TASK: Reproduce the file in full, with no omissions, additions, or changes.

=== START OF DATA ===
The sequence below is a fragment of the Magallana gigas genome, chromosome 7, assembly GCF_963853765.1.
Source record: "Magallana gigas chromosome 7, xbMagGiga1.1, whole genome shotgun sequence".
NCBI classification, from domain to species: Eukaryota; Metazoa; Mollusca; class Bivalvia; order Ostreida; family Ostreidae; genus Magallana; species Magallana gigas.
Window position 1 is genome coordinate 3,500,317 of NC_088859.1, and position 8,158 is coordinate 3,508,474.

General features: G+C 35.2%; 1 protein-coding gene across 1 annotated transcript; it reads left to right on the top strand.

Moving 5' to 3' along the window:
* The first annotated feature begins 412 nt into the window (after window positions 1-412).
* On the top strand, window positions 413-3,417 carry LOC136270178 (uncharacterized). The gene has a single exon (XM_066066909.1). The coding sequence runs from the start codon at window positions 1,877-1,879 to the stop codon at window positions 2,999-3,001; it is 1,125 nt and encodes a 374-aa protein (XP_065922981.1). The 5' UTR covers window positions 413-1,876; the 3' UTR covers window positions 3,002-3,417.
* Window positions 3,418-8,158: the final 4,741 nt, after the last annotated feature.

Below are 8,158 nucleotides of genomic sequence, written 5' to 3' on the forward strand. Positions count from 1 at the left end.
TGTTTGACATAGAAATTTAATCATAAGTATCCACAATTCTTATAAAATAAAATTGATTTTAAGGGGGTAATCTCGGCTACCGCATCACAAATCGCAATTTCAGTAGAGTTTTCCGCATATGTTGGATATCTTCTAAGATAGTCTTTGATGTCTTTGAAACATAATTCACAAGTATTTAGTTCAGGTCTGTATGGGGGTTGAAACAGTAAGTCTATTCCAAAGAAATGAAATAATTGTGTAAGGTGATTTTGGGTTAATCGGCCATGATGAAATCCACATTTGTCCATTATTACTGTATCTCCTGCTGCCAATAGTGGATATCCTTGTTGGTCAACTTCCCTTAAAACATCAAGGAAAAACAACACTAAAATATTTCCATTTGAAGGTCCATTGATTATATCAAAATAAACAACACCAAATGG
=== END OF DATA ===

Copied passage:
The sequence below is a fragment of the Magallana gigas genome, chromosome 7, assembly GCF_963853765.1.
Source record: "Magallana gigas chromosome 7, xbMagGiga1.1, whole genome shotgun sequence".
NCBI classification, from domain to species: Eukaryota; Metazoa; Mollusca; class Bivalvia; order Ostreida; family Ostreidae; genus Magallana; species Magallana gigas.
Window position 1 is genome coordinate 3,500,317 of NC_088859.1, and position 8,158 is coordinate 3,508,474.

General features: G+C 35.2%; 1 protein-coding gene across 1 annotated transcript; it reads left to right on the top strand.

Moving 5' to 3' along the window:
* The first annotated feature begins 412 nt into the window (after window positions 1-412).
* On the top strand, window positions 413-3,417 carry LOC136270178 (uncharacterized). The gene has a single exon (XM_066066909.1). The coding sequence runs from the start codon at window positions 1,877-1,879 to the stop codon at window positions 2,999-3,001; it is 1,125 nt and encodes a 374-aa protein (XP_065922981.1). The 5' UTR covers window positions 413-1,876; the 3' UTR covers window positions 3,002-3,417.
* Window positions 3,418-8,158: the final 4,741 nt, after the last annotated feature.

Below are 8,158 nucleotides of genomic sequence, written 5' to 3' on the forward strand. Positions count from 1 at the left end.
TGTTTGACATAGAAATTTAATCATAAGTATCCACAATTCTTATAAAATAAAATTGATTTTAAGGGGGTAATCTCGGCTACCGCATCACAAATCGCAATTTCAGTAGAGTTTTCCGCATATGTTGGATATCTTCTAAGATAGTCTTTGATGTCTTTGAAACATAATTCACAAGTATTTAGTTCAGGTCTGTATGGGGGTTGAAACAGTAAGTCTATTCCAAAGAAATGAAATAATTGTGTAAGGTGATTTTGGGTTAATCGGCCATGATGAAATCCACATTTGTCCATTATTACTGTATCTCCTGCTGCCAATAGTGGATATCCTTGTTGGTCAACTTCCCTTAAAACATCAAGGAAAAACAACACTAAAATATTTCCATTTGAAGGTCCATTGATTATATCAAAATAAACAACACCAAATGG